The 10 Best Board Games of the 2000s, Ranked
Board games, in one form or another, have been staple entertainment for thousands of years. Every year, new games emerge from the minds of developers, gracing gamers’ shelves and tables with their adventures. Looking back over the decades, fans can see which games flourished and which eventually fell into obscurity.
The 2000s were a time of transition for board games, as more modern games began to make their way into the mainstream consciousness. Many of the best games of the 2000s have achieved surprising longevity, still maintaining their place as popular board games for today’s audiences.
ten Munchkin brought comedy to the dungeon
There were a lot of tabletop games and board games in the dungeon realm in the first edition of Munchkin came out in 2001. Munchkin innovated on the formula by taking inside jokes from fans of the genre and making them part of the game.
MunchkinThe voice of was that of an amused Dungeoneering veteran who had seen it all and knew exactly how to play with the system. Although some board game enthusiasts grew weary of its presence, Munchkin remained a popular standard on gaming tablets.
9 Agricola made farming popular
Farmer was a hit with the board game community upon its release in 2007. It won its first of many awards that same year, the 2007 Meeple’s Choice Award, and it continued to win such accolades until 2012 when he was nominated for the MinD-Spielepreis.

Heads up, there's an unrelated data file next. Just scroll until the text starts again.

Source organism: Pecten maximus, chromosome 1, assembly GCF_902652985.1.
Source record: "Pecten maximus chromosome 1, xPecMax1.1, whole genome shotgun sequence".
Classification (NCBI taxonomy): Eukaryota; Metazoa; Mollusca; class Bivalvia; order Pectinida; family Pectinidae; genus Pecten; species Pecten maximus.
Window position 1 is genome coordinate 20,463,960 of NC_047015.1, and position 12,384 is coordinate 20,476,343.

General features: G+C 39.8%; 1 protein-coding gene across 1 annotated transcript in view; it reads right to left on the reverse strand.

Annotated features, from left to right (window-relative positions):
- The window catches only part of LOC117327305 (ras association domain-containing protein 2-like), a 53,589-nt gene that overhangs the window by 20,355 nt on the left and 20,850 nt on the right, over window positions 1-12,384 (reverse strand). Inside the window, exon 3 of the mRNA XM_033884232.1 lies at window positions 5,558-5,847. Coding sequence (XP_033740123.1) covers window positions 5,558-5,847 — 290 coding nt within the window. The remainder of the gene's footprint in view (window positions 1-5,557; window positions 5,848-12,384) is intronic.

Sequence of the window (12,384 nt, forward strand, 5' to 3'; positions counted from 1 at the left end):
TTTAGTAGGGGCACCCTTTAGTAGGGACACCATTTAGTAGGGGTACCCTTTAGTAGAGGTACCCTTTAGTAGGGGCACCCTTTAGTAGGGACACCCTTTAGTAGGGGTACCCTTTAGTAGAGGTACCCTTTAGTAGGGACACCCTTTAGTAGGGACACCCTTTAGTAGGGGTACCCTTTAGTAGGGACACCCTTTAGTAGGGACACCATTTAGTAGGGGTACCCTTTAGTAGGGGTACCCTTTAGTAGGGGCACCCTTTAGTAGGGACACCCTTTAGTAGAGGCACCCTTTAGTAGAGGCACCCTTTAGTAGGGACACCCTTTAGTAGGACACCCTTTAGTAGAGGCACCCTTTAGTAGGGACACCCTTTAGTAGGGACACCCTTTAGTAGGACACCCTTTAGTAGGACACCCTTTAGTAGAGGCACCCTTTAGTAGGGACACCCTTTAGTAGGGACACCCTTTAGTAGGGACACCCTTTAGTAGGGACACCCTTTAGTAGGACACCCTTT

Farmer focuses on a turn-based action economy where a single player can perform a certain action per turn to run and grow their self-sustaining farm. Each player has tokens representing household members on their farm, and each token represents an action they can take each turn.
8 Carcassonne has opened up a world of possibilities for you
After its creation in 2000, Carcassonne achieved such popularity with players that expanded content or additional versions of the game were released every year for the rest of the decade and onwards into the 2010s. allowed players to organize the medieval French landscape to complete projects and develop their regions.
Players also have the option of sabotaging opponents with their actions rather than continuing their developments. Players continue to recommend Carcassonne for its simple and fast gameplay, its beautiful artistry and the abundance of content available.
seven Cards Against Humanity has taken the industry by storm
Even though some elements have struggled to age gracefully, there’s no denying the incredible impact Cards Against Humanity has had on the board game industry. To this day, it remains incredibly popular with casual gamers.
While the game mechanic of “applying words or phrases to a certain theme” predates Cards Against Humanityfrom 2009, he popularized the system to the point of becoming his own genre. Since then, it has spawned an army of themed maps to add to the original game for a wide variety of player interests.
6 BANG! Brought hidden roles in the Wild West
Although hidden role-playing games have been around since at least the 1980s, when Mafia arrived on the scene, they would not reach their true rate of popularity until the 2010s. In the meantime, BANG! broke new ground on the genre by bringing the mechanics into a wild west environment.